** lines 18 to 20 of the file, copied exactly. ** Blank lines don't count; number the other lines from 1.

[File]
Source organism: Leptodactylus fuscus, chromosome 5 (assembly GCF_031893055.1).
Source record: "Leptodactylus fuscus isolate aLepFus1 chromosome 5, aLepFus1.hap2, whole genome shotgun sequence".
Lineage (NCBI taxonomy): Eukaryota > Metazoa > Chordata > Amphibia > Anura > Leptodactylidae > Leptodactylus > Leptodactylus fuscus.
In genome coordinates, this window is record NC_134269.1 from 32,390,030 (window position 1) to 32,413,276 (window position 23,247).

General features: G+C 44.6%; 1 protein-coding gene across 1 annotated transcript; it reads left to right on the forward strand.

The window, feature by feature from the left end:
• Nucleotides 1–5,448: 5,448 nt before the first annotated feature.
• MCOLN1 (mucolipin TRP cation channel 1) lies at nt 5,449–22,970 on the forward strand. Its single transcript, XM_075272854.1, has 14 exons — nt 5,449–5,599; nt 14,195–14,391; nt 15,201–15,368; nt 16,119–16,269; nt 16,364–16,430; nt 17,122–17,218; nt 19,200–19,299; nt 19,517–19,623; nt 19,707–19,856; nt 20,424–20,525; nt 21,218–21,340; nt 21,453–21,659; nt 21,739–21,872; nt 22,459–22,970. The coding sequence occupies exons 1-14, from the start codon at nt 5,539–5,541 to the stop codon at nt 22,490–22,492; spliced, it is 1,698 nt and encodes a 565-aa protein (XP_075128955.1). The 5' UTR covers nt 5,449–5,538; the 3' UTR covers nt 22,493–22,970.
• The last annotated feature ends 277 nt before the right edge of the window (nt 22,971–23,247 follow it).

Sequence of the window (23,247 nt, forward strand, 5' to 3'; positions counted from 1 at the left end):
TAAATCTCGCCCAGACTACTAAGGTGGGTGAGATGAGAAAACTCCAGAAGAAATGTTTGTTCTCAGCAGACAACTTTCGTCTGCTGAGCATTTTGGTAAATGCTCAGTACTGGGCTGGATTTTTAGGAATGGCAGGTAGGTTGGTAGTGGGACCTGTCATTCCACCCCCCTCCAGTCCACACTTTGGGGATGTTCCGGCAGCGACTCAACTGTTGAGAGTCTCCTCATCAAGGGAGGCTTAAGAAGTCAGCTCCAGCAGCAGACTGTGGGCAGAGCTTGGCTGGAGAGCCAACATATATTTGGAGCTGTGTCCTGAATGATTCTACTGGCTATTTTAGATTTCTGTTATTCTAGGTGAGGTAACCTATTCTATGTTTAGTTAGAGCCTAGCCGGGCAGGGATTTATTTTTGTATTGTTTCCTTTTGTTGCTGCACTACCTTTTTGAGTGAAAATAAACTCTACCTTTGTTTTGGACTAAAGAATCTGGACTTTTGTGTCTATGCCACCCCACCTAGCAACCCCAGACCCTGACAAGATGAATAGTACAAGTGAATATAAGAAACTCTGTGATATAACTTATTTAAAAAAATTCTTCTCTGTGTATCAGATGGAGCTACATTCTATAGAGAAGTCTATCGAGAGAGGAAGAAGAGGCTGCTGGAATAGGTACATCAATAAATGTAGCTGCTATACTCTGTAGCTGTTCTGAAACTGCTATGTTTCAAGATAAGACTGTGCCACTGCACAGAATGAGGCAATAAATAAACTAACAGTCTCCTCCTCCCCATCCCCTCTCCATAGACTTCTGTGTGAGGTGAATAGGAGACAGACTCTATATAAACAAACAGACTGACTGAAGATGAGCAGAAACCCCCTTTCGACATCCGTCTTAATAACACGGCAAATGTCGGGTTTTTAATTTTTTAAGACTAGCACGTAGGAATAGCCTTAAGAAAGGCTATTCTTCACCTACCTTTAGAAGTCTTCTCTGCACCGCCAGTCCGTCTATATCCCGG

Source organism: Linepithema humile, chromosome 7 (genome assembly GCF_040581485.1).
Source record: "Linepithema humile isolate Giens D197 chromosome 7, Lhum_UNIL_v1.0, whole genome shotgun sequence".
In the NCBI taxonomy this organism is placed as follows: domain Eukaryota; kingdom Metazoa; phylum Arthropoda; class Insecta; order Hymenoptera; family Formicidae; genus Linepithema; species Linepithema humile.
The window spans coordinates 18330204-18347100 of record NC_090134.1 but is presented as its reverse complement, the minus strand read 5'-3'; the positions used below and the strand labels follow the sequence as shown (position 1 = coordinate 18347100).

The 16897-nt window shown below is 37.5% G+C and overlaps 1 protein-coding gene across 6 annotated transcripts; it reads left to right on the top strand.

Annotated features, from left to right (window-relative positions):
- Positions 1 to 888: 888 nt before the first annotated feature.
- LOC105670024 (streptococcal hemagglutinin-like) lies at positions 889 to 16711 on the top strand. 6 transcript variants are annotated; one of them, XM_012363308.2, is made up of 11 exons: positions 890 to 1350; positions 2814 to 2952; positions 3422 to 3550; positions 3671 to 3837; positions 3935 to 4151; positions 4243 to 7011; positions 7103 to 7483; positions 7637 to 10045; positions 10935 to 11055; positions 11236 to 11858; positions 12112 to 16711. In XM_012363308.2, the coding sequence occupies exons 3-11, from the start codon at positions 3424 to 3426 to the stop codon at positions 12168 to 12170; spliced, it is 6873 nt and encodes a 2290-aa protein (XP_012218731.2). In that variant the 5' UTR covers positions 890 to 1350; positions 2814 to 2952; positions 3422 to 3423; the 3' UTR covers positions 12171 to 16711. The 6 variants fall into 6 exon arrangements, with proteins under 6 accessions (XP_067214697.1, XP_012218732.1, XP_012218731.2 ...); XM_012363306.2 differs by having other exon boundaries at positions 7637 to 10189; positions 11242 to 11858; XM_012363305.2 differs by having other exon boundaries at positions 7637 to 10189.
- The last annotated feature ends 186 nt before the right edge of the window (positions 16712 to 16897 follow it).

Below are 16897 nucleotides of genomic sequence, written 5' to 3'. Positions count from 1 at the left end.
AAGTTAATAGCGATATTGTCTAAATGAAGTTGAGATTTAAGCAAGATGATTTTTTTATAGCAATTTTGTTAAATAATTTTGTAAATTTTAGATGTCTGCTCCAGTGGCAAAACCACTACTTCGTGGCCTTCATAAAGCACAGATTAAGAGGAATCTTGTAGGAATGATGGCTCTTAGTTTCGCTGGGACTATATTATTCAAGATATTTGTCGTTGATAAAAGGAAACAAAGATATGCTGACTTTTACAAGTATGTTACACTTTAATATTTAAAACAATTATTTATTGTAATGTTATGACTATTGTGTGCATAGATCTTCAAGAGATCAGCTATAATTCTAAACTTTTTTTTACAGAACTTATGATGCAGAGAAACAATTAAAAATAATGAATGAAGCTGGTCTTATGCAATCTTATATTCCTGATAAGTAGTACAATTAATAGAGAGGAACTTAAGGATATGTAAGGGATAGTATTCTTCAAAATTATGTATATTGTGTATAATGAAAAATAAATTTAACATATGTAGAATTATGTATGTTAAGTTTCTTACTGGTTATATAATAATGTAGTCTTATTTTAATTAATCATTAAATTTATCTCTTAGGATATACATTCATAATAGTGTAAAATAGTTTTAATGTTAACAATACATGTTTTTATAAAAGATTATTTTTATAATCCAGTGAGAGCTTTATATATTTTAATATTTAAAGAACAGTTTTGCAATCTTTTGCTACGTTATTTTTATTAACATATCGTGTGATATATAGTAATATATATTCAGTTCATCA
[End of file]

- Positions 1 to 888: 888 nt before the first annotated feature.
- LOC105670024 (streptococcal hemagglutinin-like) lies at positions 889 to 16711 on the top strand. 6 transcript variants are annotated; one of them, XM_012363308.2, is made up of 11 exons: positions 890 to 1350; positions 2814 to 2952; positions 3422 to 3550; positions 3671 to 3837; positions 3935 to 4151; positions 4243 to 7011; positions 7103 to 7483; positions 7637 to 10045; positions 10935 to 11055; positions 11236 to 11858; positions 12112 to 16711. In XM_012363308.2, the coding sequence occupies exons 3-11, from the start codon at positions 3424 to 3426 to the stop codon at positions 12168 to 12170; spliced, it is 6873 nt and encodes a 2290-aa protein (XP_012218731.2). In that variant the 5' UTR covers positions 890 to 1350; positions 2814 to 2952; positions 3422 to 3423; the 3' UTR covers positions 12171 to 16711. The 6 variants fall into 6 exon arrangements, with proteins under 6 accessions (XP_067214697.1, XP_012218732.1, XP_012218731.2 ...); XM_012363306.2 differs by having other exon boundaries at positions 7637 to 10189; positions 11242 to 11858; XM_012363305.2 differs by having other exon boundaries at positions 7637 to 10189.
- The last annotated feature ends 186 nt before the right edge of the window (positions 16712 to 16897 follow it).